Another crack in rural health care awaits incoming Gov.-elect Kemp
By David Pendered
Another crack appeared in Georgia’s crumbling rural health system a few weeks before election day. The credit rating of a Brunswick-based hospital system was downgraded and New York analysts offered a dim view of a recovery.
The good news, such as it is for patients and staff, is the analysts with Moody’s Investors Service don’t appear to anticipate a hurried rush into a fiscal fault line at Southeast Georgia Health System, which comprises two hospitals and actually is classified as a system serving one of Georgia’s 13 hub cities.
According to Moody’s Sept. 27 rating action on $231 million in outstanding bonds:
- “The Baa1 rating is supported by our expectation that SGHS’s distinctly leading market share, Medicare designation as a Sole Community Hospital and stable volumes will be maintained.”
A credit downgrade of a health system in non-Atlanta Georgia isn’t news. But the incoming administration of Gov.-elect Brian Kemp is new.
The credit downgrade would seem to present a real-time opportunity for a new governor to show how campaign promises to preserve rural health care will take substance in the real world. It offers a counterpoint to a credit upgrade from Moody’s analysts the SGHS enjoyed in a rating action issued in September 2016.
Kemp’s campaign unveiled in early October the candidate’s specific plans to address the state’s rural health care system. Until then, Kemp’s campaign had endured strong pressure from the Democrat’s candidate, Stacey Abrams, to address her contentions that Kemp had no viable plan to preserve the state’s rural health care network.
In October, Kemp unrolled a series of programs that he says will preserve health care in even the poorest regions of the state. None of them appears to have made it to his campaign website. The website provides promises for accessible health care, affordable health insurance premiums, expanded choice in health care providers and other outcomes – without providing specifics.
The situation at the Brunswick health system is just the latest of unending challenges facing non-Atlanta, ie, rural, Georgia.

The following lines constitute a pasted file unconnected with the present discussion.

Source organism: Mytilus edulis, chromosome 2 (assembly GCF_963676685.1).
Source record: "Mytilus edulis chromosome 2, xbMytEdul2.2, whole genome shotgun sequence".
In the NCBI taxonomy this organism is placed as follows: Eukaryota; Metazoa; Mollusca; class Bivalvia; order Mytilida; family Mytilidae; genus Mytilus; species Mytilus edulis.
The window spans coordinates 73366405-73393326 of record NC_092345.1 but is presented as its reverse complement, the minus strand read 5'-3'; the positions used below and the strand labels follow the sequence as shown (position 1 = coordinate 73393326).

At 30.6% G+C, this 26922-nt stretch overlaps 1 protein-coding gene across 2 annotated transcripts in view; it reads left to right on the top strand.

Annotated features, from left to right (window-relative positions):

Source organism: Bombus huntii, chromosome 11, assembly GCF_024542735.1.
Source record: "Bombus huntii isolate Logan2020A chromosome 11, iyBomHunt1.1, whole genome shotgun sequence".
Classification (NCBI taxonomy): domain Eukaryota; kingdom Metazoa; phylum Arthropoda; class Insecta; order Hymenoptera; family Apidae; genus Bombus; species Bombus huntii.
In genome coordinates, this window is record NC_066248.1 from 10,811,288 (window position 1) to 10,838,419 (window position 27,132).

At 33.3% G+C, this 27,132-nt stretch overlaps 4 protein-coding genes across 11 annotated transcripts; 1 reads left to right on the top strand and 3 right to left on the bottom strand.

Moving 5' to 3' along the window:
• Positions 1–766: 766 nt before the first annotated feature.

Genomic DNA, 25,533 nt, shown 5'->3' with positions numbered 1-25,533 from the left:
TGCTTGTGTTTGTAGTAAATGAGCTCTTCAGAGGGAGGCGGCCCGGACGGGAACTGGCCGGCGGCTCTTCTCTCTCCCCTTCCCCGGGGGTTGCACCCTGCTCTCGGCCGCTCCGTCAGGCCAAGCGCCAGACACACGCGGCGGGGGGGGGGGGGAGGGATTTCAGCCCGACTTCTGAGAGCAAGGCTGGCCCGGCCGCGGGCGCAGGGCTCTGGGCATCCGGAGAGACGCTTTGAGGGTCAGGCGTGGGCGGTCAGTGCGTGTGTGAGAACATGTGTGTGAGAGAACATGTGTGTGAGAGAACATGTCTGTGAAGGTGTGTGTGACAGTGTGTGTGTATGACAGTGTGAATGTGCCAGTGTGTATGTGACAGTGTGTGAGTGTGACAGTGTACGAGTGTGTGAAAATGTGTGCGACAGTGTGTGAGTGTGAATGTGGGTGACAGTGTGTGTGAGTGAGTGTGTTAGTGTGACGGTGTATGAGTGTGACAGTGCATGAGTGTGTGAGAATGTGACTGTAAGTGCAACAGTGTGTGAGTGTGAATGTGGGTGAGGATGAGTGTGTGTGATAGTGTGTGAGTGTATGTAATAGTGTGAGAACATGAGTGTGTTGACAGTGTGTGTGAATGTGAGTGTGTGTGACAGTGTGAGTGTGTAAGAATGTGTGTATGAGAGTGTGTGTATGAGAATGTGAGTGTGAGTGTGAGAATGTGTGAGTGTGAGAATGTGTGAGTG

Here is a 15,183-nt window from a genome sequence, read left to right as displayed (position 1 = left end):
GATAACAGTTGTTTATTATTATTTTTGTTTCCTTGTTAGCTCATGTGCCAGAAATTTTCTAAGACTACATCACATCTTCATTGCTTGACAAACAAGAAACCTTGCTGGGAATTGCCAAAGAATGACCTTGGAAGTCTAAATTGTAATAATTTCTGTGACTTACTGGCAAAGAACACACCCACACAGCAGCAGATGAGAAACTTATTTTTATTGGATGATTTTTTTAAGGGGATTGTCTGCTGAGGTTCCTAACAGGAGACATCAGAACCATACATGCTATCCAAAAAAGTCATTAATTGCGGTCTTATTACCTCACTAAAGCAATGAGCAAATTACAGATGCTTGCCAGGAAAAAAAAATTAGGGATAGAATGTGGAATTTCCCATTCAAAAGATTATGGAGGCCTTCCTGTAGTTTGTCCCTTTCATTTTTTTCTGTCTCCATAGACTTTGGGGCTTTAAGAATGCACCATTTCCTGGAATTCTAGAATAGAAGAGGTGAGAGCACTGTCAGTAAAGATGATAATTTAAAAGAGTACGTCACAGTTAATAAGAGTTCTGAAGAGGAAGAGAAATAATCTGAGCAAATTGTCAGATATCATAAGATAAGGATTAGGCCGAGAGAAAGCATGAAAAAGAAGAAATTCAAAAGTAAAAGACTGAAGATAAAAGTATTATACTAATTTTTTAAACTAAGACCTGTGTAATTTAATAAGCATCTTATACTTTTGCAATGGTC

The Baa1 rating is one notch below SGHS’s prior rating of A3. The A3 rating denotes the lowest ranking possible for investment grade, low-credit-risk bonds. The Baa1 rating is just a notch lower than the prior rating, but does advise bond investors of “certain speculative characteristics” associated with the bonds – which total $231 million.
To put the borrowing in perspective, Piedmont Healthcare has sold $396 million in bonds rated Aaa3, the same as SGHS’s prior rating. Piedmont earned a negative outlook in a June rating action by Moody’s, as the system borrows increasing sums to build a network that Moody’s views as including fiscal risks such as:
- “[N[ear-term decline in liquidity, integration risk, and construction risk associated with a replacement tower at its Atlanta flagship campus.”
- “An additional $320 million is the sum Moody’s analysts said will be needed to complete the expansion plans.”
These warnings regard a premier institution that serves a vast and relatively affluent region.
Piedmont Hospital is rated Aa3. (You put too many “a’s” in your article.)
Glynn County Hospital has never been rated that high. The 2016 rating of you have in your previous article was based on the TD Bank letter of credit, not on the ability of Glynn to pay it’s debts.
The previous Glynn Hospital rating of A3 and now Baa1 is 5 notches below Piedmont. (Aa3, A1, A2, A3 and Baa1)
The gist of your article is that health care needs some free government money to survive. I agree with that.Report
Although media have fashioned Kemp as a rube, he is not. He is the lesser of the evils. Abrams is a one-issue, attention-hungry crackpot who appeals to emotionally vulnerable voters.
Kemp gets it that he must follow Deal’s stellar accomplishments. He’s young and wants to play the cards that will keep him vital in Georgia politics. He’s officially in (as if there had been any doubt from day one),and he also gets it about his state’s critical situation in healthcare. Georgia has more than its share of poverty-stricken, uneducated people, many of them non-citizens, who also use the state’s healthcare. His job to turn around the situation will be a monumental task. Will Democrats support his efforts, or do their best to stall them for political posturing, a la the Abrams’ model?Report